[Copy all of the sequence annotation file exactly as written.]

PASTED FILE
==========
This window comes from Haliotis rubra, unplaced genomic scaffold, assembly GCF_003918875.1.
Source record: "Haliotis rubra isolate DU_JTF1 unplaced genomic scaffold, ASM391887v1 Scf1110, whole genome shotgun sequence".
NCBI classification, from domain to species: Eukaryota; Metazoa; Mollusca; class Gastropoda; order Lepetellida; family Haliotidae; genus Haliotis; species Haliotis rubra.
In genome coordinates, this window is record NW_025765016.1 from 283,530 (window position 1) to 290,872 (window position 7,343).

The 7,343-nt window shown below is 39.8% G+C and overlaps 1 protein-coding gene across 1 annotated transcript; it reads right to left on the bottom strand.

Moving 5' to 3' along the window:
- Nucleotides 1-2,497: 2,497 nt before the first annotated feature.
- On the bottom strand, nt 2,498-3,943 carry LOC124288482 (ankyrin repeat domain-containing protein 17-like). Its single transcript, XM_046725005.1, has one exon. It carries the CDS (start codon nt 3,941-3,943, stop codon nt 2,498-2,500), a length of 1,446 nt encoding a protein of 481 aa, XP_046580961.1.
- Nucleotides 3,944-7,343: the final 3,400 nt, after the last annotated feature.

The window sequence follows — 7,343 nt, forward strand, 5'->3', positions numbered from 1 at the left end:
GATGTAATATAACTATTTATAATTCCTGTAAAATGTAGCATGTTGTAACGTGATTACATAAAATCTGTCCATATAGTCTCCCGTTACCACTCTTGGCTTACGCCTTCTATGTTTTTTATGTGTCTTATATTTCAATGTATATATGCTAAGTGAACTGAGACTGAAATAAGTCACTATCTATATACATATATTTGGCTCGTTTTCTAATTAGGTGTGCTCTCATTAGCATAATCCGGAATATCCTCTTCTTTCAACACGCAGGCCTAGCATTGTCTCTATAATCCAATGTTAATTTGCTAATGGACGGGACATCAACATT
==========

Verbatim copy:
This window comes from Haliotis rubra, unplaced genomic scaffold, assembly GCF_003918875.1.
Source record: "Haliotis rubra isolate DU_JTF1 unplaced genomic scaffold, ASM391887v1 Scf1110, whole genome shotgun sequence".
NCBI classification, from domain to species: Eukaryota; Metazoa; Mollusca; class Gastropoda; order Lepetellida; family Haliotidae; genus Haliotis; species Haliotis rubra.
In genome coordinates, this window is record NW_025765016.1 from 283,530 (window position 1) to 290,872 (window position 7,343).

The 7,343-nt window shown below is 39.8% G+C and overlaps 1 protein-coding gene across 1 annotated transcript; it reads right to left on the bottom strand.

Moving 5' to 3' along the window:
- Nucleotides 1-2,497: 2,497 nt before the first annotated feature.
- On the bottom strand, nt 2,498-3,943 carry LOC124288482 (ankyrin repeat domain-containing protein 17-like). Its single transcript, XM_046725005.1, has one exon. It carries the CDS (start codon nt 3,941-3,943, stop codon nt 2,498-2,500), a length of 1,446 nt encoding a protein of 481 aa, XP_046580961.1.
- Nucleotides 3,944-7,343: the final 3,400 nt, after the last annotated feature.

The window sequence follows — 7,343 nt, forward strand, 5'->3', positions numbered from 1 at the left end:
GATGTAATATAACTATTTATAATTCCTGTAAAATGTAGCATGTTGTAACGTGATTACATAAAATCTGTCCATATAGTCTCCCGTTACCACTCTTGGCTTACGCCTTCTATGTTTTTTATGTGTCTTATATTTCAATGTATATATGCTAAGTGAACTGAGACTGAAATAAGTCACTATCTATATACATATATTTGGCTCGTTTTCTAATTAGGTGTGCTCTCATTAGCATAATCCGGAATATCCTCTTCTTTCAACACGCAGGCCTAGCATTGTCTCTATAATCCAATGTTAATTTGCTAATGGACGGGACATCAACATT